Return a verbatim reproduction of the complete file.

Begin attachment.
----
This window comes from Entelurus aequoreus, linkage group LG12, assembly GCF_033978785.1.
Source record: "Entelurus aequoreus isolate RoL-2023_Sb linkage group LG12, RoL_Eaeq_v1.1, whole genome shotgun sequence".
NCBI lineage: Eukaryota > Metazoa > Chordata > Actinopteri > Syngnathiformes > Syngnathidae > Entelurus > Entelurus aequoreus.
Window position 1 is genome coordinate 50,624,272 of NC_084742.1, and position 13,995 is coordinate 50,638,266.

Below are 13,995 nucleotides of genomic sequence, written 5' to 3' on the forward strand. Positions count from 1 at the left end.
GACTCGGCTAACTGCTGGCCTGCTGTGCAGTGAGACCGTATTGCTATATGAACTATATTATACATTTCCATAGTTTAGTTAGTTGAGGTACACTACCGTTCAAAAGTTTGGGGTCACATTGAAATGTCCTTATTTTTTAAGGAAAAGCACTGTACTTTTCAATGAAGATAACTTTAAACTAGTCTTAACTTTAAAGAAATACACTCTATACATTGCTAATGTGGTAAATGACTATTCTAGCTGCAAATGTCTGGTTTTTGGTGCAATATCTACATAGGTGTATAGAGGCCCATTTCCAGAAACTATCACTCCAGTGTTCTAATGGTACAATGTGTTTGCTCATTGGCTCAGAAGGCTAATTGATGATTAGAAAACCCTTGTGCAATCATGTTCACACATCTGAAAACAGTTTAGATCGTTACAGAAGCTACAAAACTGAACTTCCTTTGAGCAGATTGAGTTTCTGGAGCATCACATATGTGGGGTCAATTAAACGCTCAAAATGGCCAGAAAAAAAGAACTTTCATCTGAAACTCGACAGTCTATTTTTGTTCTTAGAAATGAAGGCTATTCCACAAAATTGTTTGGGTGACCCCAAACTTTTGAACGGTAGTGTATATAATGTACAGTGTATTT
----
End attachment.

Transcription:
This window comes from Entelurus aequoreus, linkage group LG12, assembly GCF_033978785.1.
Source record: "Entelurus aequoreus isolate RoL-2023_Sb linkage group LG12, RoL_Eaeq_v1.1, whole genome shotgun sequence".
NCBI lineage: Eukaryota > Metazoa > Chordata > Actinopteri > Syngnathiformes > Syngnathidae > Entelurus > Entelurus aequoreus.
Window position 1 is genome coordinate 50,624,272 of NC_084742.1, and position 13,995 is coordinate 50,638,266.

Below are 13,995 nucleotides of genomic sequence, written 5' to 3' on the forward strand. Positions count from 1 at the left end.
GACTCGGCTAACTGCTGGCCTGCTGTGCAGTGAGACCGTATTGCTATATGAACTATATTATACATTTCCATAGTTTAGTTAGTTGAGGTACACTACCGTTCAAAAGTTTGGGGTCACATTGAAATGTCCTTATTTTTTAAGGAAAAGCACTGTACTTTTCAATGAAGATAACTTTAAACTAGTCTTAACTTTAAAGAAATACACTCTATACATTGCTAATGTGGTAAATGACTATTCTAGCTGCAAATGTCTGGTTTTTGGTGCAATATCTACATAGGTGTATAGAGGCCCATTTCCAGAAACTATCACTCCAGTGTTCTAATGGTACAATGTGTTTGCTCATTGGCTCAGAAGGCTAATTGATGATTAGAAAACCCTTGTGCAATCATGTTCACACATCTGAAAACAGTTTAGATCGTTACAGAAGCTACAAAACTGAACTTCCTTTGAGCAGATTGAGTTTCTGGAGCATCACATATGTGGGGTCAATTAAACGCTCAAAATGGCCAGAAAAAAAGAACTTTCATCTGAAACTCGACAGTCTATTTTTGTTCTTAGAAATGAAGGCTATTCCACAAAATTGTTTGGGTGACCCCAAACTTTTGAACGGTAGTGTATATAATGTACAGTGTATTT